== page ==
Mid morning it’s snack time – either something small if I’ve got another session coming up shortly just to top up those carb levels, or just something to tide me over until lunch if I’m not training again until later. This could be so some toast and jam or a flapjack bar and maybe a banana, or oatcakes and cottage cheese, hummus and pitta bread/rice cakes, some fruit and perhaps some milk or cheese for a little extra protein.
I tend to make sure I have a snack 1-1.5 hours before a session to keep the energy levels up and make sure I perform my best in the session, but also to ensure that I have enough time for it to be digested and not to cause any GI problems.
Lunch is one of a few options but generally some sort of variation on a tuna wrap, some salad and fruit. I also often have eggs on toast or beans, a thick homemade soup with lots of veg, lentils and sweet potato, or cous cous salad, but it will depend a bit on what I have coming up later in the day.
In the afternoon it’s a similar story for snack time as the morning, or I might have some homemade banana bread or something else I’ve made if I want something a bit sweeter and I don’t have a session in a couple of hours time.
Dinner is often similar as it makes life easier, at the moment I’m loving a bed of spinach and lettuce, some sort of grain – cous cous/quinoa/bulgar wheat – or potato and then a mixture of vegetables (leek, courgette, broccoli, green beans, peppers etc. depending what I have in) and a protein source (typically white fish, salmon, tuna or chicken) on top with low sugar ketchup and sriracha for some extra flavour drizzled over the top.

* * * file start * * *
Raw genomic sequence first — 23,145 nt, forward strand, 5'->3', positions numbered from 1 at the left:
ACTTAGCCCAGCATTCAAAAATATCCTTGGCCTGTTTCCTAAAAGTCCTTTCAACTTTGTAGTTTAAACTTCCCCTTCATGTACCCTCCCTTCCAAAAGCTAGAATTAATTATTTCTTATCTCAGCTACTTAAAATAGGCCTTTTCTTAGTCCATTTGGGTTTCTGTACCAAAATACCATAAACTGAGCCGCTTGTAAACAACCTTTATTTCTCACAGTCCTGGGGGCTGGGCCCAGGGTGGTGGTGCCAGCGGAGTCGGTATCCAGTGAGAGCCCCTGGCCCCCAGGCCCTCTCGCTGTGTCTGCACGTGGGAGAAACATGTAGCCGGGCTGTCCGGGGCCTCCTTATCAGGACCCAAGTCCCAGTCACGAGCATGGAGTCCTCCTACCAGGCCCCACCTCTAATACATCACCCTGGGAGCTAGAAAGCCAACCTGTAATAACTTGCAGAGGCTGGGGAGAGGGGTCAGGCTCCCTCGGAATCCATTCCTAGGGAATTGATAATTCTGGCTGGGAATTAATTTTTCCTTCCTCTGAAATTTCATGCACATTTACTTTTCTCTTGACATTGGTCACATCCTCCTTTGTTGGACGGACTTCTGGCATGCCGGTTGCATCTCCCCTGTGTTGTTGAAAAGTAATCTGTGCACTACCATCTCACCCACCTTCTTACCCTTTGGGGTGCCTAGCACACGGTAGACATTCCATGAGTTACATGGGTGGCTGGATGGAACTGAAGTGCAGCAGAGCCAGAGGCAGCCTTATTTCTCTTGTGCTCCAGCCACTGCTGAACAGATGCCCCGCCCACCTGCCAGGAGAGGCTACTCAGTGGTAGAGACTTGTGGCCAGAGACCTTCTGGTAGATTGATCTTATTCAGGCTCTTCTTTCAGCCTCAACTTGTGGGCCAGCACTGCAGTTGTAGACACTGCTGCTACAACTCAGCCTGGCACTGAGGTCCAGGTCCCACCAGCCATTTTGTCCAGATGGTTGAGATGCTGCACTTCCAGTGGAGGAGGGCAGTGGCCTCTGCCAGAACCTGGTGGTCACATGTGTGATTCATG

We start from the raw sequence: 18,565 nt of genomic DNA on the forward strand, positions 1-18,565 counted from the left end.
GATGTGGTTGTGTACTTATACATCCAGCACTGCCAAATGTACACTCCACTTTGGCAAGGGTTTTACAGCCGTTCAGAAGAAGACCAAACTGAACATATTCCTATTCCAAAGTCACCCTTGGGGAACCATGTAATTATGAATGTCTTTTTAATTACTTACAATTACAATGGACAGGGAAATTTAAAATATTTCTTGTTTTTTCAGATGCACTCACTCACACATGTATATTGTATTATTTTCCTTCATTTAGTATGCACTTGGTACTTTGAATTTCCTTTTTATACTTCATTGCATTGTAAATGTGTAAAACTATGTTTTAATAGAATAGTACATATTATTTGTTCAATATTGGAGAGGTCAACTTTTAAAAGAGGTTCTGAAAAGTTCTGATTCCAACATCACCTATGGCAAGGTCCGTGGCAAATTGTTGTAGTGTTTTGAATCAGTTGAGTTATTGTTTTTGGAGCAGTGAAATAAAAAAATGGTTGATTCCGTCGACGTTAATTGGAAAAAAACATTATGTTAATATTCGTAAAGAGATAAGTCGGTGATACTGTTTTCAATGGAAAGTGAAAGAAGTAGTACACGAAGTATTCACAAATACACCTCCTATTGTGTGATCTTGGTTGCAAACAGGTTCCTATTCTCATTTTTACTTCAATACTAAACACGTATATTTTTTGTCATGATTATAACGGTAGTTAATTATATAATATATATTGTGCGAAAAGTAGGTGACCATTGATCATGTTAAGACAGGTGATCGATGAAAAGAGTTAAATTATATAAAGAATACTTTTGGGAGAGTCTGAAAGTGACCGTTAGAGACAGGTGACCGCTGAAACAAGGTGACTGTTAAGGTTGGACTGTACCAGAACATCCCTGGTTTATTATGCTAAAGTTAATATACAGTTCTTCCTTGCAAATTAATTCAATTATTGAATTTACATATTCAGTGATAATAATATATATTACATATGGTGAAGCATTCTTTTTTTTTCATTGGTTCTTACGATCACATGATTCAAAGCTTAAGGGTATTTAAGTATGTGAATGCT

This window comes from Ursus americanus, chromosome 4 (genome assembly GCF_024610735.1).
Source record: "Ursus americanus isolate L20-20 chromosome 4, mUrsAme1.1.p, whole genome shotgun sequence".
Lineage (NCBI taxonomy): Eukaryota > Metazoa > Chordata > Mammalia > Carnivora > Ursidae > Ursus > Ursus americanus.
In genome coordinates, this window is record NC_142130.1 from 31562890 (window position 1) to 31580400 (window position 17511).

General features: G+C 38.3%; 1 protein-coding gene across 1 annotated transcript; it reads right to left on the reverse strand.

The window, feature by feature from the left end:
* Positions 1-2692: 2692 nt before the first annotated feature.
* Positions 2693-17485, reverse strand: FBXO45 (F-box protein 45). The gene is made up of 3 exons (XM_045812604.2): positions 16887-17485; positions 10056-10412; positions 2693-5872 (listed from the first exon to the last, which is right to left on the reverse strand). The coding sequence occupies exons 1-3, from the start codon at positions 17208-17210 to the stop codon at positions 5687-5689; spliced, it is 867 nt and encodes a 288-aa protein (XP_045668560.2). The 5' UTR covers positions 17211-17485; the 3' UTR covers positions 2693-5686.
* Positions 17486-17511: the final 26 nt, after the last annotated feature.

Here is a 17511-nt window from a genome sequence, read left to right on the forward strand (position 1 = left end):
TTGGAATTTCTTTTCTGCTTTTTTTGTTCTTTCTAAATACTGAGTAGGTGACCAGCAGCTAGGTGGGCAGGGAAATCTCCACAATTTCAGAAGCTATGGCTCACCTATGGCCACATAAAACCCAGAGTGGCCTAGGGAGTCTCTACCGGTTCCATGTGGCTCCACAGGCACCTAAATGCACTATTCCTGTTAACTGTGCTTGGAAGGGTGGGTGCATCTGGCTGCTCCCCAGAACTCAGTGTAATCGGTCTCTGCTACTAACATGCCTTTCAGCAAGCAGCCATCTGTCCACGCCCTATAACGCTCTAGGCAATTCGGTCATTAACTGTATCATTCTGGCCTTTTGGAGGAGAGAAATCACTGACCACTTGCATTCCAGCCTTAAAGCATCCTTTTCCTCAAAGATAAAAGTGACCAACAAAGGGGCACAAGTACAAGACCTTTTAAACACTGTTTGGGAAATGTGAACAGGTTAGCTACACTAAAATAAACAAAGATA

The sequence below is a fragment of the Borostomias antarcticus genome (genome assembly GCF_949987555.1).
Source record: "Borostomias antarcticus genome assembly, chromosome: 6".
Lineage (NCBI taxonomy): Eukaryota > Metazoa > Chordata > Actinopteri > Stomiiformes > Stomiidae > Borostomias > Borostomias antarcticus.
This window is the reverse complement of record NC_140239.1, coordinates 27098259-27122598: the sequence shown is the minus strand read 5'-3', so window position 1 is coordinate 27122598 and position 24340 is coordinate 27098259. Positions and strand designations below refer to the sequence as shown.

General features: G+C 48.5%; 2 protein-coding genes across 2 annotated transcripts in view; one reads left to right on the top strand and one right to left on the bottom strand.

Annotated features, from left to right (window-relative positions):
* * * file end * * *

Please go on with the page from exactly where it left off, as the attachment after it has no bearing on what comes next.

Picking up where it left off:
Other easy options I go for are fajitas, a quick Thai chicken curry and rice, varying stews or curries in the slow cooker (especially good in winter or when short of time), turkey mince made into a Bolognese-style dish, bean burgers, or a lentil and veg mix.
I often have a post-dinner/pre-bed snack too to keep those glycogen levels topped up to the fullest overnight ready for the next day and to help with the recovery process overnight. This can be anything from some more porridge, rice pudding and jam, banana and custard or a bowl of cereal. I also have a small addiction to hot chocolate and tend to have one (or two or three) in the evenings before bed with milk, or just a big mug of hot milk sometimes with some added flavour.
I tend to prefer to run or do my bike sessions in the afternoons so I’ve had a chance to recover from the morning swim and refuel adequately with breakfast, snacks and a bit of lunch so I’m raring to go again. Unfortunately that’s not always possible, or the session I have calls for a different time because of the nature of it and where I want to go and do it etc. You have to be a bit flexible and try to fit things in and make it work. One thing I always try to do though is plan my day the night before, and also look ahead several days so I can make a rough plan and timetable in my head.